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An Unknown Language by a Visionary Woman

  • Sarah L. Higley
Part of the The New Middle Ages book series (TNMA)

Abstract

Hildegard of Bingen (1098–1179), twelfth-century anchoress, nun, and magistra from Germany’s Rhineland region, hardly needs an introduction to the popular and scholarly world, although her “Unknown Language” might. Born the tenth child to the nobleman Hildebert and his wife Mechtilde in Bermersheim, she was given when eight years old into the keeping of Jutta of Sponheim, her mentor, with whom she was enclosed five years later in the Benedictine monastery at Disibodenberg. 1 Dead to worldly life, she was to live the rest of her days as an anchoress, until at the age of forty-three a divine voice told her to write and say what she saw and heard in the visions she had kept secret until then. The extraordinary achievements of this woman who began her career in this way have captured the imagination of learned and laity alike: despite illness, legal and political obstacles, and the burden of being female in a medieval monastic world, she became the manager of the convent at Disibodenberg when her mentor Jutta died in 1136, the founder of two other convents (at the Rupertsberg near Bingen and across the river Rhine at Eibingen), a writer, teacher, preacher, advisor, composer of music, healer, visionary, prophet, letter-writer, and language inventor.

Keywords

German Word Language Philosophy Opus Omnia Language Movement Unknown Language 
These keywords were added by machine and not by the authors. This process is experimental and the keywords may be updated as the learning algorithm improves.

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Notes

  1. 1.
    The discovery of the Vita Jutta challenges earlier accounts that she was enclosed at the age of eight. See Anna Suvas, Jutta and Hildegard: The Biographical Sources (Turnhout, Belgium: Brepols, 1998), p. xvii.Google Scholar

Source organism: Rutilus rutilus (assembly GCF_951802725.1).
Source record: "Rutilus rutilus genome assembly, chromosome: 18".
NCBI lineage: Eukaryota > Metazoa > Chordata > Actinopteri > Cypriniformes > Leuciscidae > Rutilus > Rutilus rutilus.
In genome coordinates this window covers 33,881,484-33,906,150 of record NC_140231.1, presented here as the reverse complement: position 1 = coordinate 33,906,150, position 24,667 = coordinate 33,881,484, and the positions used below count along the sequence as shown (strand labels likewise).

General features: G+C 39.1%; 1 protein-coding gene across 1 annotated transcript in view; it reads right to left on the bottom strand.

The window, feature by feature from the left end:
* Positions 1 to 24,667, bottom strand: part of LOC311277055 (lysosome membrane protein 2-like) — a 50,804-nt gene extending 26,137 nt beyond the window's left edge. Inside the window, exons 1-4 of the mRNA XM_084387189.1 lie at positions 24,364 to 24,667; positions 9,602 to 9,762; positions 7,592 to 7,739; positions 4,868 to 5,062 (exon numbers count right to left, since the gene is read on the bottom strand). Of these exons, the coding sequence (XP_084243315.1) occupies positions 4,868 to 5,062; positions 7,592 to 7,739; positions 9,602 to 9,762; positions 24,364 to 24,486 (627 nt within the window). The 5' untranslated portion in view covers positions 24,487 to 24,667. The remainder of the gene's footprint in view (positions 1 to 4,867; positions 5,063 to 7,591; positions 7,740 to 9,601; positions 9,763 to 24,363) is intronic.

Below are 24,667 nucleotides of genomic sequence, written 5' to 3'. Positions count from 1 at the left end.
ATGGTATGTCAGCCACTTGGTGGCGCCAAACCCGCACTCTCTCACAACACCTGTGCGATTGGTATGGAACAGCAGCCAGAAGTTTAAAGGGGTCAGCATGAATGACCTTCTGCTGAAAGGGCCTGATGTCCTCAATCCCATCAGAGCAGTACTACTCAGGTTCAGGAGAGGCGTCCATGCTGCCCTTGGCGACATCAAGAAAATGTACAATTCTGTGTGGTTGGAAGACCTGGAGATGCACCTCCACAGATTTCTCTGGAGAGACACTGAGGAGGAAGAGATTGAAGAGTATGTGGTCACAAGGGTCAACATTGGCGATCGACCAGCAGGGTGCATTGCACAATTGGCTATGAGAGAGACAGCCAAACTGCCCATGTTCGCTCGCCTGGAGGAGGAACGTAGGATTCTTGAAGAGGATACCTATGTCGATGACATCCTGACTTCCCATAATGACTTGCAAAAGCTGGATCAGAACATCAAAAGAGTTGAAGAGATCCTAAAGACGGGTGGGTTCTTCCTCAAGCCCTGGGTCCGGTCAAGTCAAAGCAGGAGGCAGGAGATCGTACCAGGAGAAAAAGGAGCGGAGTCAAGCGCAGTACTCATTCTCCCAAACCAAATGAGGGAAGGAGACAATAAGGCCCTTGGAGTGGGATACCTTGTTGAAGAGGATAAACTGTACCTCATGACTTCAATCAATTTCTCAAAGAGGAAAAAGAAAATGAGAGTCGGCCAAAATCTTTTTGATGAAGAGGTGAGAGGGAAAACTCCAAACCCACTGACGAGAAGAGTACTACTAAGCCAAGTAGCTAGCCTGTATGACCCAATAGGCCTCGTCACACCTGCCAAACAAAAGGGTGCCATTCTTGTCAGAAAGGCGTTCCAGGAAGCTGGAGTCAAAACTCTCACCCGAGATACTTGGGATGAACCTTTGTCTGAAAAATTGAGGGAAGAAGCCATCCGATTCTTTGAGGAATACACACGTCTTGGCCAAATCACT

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    Jonathan P. Green, “A New Gloss on Hildegard of Bingen’s Lingua Ignota,” Viator 36 (2005): 217—234. 1 discovered Green’s essay well into the production of this book, and find that he and 1 have followed a similar trajectory in researching the Unknown Language.Google Scholar
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    See the edition by Monika Klaes, Vita Sanctae Hildegardis, CCCM, vol. 126. (Tumhout: Brepols, 1993), p. 20. quis uero non miretur, quod cantum dulcissime melodie mirabili protulit symphonia et litteras nonprius uisas cum lingua edidit antea inaudita? [Who truly does not marvel that she brought forth with miraculous harmony a song, sweetest of melodies, and published characters never before seen with a language unheard of before now?]Google Scholar
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© Sarah L. Higley 2007

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